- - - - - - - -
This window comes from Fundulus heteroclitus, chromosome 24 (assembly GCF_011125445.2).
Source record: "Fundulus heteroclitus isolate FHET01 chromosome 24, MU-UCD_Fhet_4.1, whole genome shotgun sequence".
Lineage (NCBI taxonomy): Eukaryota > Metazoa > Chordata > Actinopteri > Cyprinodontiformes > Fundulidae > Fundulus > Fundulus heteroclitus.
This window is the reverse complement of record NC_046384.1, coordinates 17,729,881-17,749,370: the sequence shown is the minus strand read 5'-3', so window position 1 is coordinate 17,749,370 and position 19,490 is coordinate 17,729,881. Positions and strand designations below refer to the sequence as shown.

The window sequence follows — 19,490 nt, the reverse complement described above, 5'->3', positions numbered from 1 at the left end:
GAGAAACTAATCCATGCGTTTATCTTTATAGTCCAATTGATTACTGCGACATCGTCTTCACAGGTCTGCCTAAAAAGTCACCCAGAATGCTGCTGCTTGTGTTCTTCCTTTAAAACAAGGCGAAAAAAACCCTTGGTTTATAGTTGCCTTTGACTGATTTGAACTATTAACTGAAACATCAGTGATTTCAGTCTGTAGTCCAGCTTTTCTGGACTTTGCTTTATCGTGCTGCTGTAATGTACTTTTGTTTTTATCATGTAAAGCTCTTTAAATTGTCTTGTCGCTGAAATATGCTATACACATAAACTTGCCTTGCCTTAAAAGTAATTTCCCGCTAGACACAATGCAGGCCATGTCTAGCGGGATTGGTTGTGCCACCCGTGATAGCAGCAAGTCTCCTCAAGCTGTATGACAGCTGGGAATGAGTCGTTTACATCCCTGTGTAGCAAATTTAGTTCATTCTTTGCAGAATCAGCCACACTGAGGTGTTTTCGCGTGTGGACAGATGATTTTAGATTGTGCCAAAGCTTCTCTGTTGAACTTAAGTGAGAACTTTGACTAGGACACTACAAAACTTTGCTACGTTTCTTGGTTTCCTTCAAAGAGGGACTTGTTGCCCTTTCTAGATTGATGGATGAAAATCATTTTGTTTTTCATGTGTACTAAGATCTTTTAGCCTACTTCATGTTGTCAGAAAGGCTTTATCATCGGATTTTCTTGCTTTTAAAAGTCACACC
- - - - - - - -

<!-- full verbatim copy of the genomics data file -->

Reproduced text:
This window comes from Fundulus heteroclitus, chromosome 24 (assembly GCF_011125445.2).
Source record: "Fundulus heteroclitus isolate FHET01 chromosome 24, MU-UCD_Fhet_4.1, whole genome shotgun sequence".
Lineage (NCBI taxonomy): Eukaryota > Metazoa > Chordata > Actinopteri > Cyprinodontiformes > Fundulidae > Fundulus > Fundulus heteroclitus.
This window is the reverse complement of record NC_046384.1, coordinates 17,729,881-17,749,370: the sequence shown is the minus strand read 5'-3', so window position 1 is coordinate 17,749,370 and position 19,490 is coordinate 17,729,881. Positions and strand designations below refer to the sequence as shown.

The window sequence follows — 19,490 nt, the reverse complement described above, 5'->3', positions numbered from 1 at the left end:
GAGAAACTAATCCATGCGTTTATCTTTATAGTCCAATTGATTACTGCGACATCGTCTTCACAGGTCTGCCTAAAAAGTCACCCAGAATGCTGCTGCTTGTGTTCTTCCTTTAAAACAAGGCGAAAAAAACCCTTGGTTTATAGTTGCCTTTGACTGATTTGAACTATTAACTGAAACATCAGTGATTTCAGTCTGTAGTCCAGCTTTTCTGGACTTTGCTTTATCGTGCTGCTGTAATGTACTTTTGTTTTTATCATGTAAAGCTCTTTAAATTGTCTTGTCGCTGAAATATGCTATACACATAAACTTGCCTTGCCTTAAAAGTAATTTCCCGCTAGACACAATGCAGGCCATGTCTAGCGGGATTGGTTGTGCCACCCGTGATAGCAGCAAGTCTCCTCAAGCTGTATGACAGCTGGGAATGAGTCGTTTACATCCCTGTGTAGCAAATTTAGTTCATTCTTTGCAGAATCAGCCACACTGAGGTGTTTTCGCGTGTGGACAGATGATTTTAGATTGTGCCAAAGCTTCTCTGTTGAACTTAAGTGAGAACTTTGACTAGGACACTACAAAACTTTGCTACGTTTCTTGGTTTCCTTCAAAGAGGGACTTGTTGCCCTTTCTAGATTGATGGATGAAAATCATTTTGTTTTTCATGTGTACTAAGATCTTTTAGCCTACTTCATGTTGTCAGAAAGGCTTTATCATCGGATTTTCTTGCTTTTAAAAGTCACACC